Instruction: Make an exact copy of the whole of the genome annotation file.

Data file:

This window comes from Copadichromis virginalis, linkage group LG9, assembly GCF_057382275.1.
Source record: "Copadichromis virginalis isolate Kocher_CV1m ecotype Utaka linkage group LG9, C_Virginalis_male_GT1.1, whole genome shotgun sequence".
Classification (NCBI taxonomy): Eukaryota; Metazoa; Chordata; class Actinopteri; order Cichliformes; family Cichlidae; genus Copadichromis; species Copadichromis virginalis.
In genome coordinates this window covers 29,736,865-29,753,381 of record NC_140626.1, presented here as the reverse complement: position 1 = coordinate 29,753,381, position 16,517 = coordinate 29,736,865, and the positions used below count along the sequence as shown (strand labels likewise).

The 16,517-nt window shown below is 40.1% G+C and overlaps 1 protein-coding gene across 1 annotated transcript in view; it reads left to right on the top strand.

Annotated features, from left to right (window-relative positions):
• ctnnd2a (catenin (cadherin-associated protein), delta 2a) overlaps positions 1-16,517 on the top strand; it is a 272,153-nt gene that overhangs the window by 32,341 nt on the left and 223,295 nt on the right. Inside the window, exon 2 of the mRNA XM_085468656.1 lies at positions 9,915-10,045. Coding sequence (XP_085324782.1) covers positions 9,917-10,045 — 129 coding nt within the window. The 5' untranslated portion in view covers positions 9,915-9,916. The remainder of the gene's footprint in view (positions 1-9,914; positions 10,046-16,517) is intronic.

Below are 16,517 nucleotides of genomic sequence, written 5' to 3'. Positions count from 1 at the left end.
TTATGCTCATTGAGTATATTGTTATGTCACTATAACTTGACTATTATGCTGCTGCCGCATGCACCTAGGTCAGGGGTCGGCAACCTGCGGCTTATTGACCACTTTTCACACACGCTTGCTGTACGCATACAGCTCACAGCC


This window comes from Copadichromis virginalis, linkage group LG9, assembly GCF_057382275.1.
Source record: "Copadichromis virginalis isolate Kocher_CV1m ecotype Utaka linkage group LG9, C_Virginalis_male_GT1.1, whole genome shotgun sequence".
Classification (NCBI taxonomy): Eukaryota; Metazoa; Chordata; class Actinopteri; order Cichliformes; family Cichlidae; genus Copadichromis; species Copadichromis virginalis.
In genome coordinates this window covers 29,736,865-29,753,381 of record NC_140626.1, presented here as the reverse complement: position 1 = coordinate 29,753,381, position 16,517 = coordinate 29,736,865, and the positions used below count along the sequence as shown (strand labels likewise).

The 16,517-nt window shown below is 40.1% G+C and overlaps 1 protein-coding gene across 1 annotated transcript in view; it reads left to right on the top strand.

Annotated features, from left to right (window-relative positions):
• ctnnd2a (catenin (cadherin-associated protein), delta 2a) overlaps positions 1-16,517 on the top strand; it is a 272,153-nt gene that overhangs the window by 32,341 nt on the left and 223,295 nt on the right. Inside the window, exon 2 of the mRNA XM_085468656.1 lies at positions 9,915-10,045. Coding sequence (XP_085324782.1) covers positions 9,917-10,045 — 129 coding nt within the window. The 5' untranslated portion in view covers positions 9,915-9,916. The remainder of the gene's footprint in view (positions 1-9,914; positions 10,046-16,517) is intronic.

Below are 16,517 nucleotides of genomic sequence, written 5' to 3'. Positions count from 1 at the left end.
TTATGCTCATTGAGTATATTGTTATGTCACTATAACTTGACTATTATGCTGCTGCCGCATGCACCTAGGTCAGGGGTCGGCAACCTGCGGCTTATTGACCACTTTTCACACACGCTTGCTGTACGCATACAGCTCACAGCC